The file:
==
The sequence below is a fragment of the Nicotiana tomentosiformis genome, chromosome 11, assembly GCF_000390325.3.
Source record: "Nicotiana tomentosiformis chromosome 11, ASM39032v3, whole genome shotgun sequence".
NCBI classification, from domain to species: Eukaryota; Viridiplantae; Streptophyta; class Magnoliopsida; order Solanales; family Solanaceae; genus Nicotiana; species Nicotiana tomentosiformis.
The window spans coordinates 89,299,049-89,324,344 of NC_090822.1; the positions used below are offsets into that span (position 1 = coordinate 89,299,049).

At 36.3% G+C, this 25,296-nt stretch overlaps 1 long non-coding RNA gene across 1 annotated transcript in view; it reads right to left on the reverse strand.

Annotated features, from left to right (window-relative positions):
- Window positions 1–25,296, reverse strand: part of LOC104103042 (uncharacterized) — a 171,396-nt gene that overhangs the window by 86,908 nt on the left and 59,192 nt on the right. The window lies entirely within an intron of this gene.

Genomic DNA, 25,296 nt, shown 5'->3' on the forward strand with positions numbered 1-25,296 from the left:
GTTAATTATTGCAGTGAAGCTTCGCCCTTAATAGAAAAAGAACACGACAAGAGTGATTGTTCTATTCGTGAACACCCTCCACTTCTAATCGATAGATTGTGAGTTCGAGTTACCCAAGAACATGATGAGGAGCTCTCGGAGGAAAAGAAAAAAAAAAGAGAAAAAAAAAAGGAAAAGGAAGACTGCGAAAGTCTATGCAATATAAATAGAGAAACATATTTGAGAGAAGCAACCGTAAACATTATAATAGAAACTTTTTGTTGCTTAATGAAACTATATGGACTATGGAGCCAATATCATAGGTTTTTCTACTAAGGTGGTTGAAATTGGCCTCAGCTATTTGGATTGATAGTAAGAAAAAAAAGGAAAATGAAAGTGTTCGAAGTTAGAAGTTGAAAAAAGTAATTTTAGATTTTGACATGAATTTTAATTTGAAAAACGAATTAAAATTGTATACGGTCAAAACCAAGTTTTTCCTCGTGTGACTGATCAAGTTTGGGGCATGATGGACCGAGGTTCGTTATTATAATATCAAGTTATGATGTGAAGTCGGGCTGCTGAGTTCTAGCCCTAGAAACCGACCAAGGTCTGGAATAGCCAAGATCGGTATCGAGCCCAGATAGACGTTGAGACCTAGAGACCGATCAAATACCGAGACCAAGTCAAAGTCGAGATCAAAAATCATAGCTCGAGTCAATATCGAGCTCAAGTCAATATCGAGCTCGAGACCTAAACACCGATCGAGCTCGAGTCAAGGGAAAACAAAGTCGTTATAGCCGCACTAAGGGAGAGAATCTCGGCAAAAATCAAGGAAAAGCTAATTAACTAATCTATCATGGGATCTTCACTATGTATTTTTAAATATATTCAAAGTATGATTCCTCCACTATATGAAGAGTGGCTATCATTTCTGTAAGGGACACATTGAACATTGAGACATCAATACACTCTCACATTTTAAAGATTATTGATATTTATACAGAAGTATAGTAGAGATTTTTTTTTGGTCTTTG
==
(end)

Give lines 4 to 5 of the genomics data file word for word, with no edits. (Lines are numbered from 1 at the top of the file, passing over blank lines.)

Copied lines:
The window spans coordinates 89,299,049-89,324,344 of NC_090822.1; the positions used below are offsets into that span (position 1 = coordinate 89,299,049).

At 36.3% G+C, this 25,296-nt stretch overlaps 1 long non-coding RNA gene across 1 annotated transcript in view; it reads right to left on the reverse strand.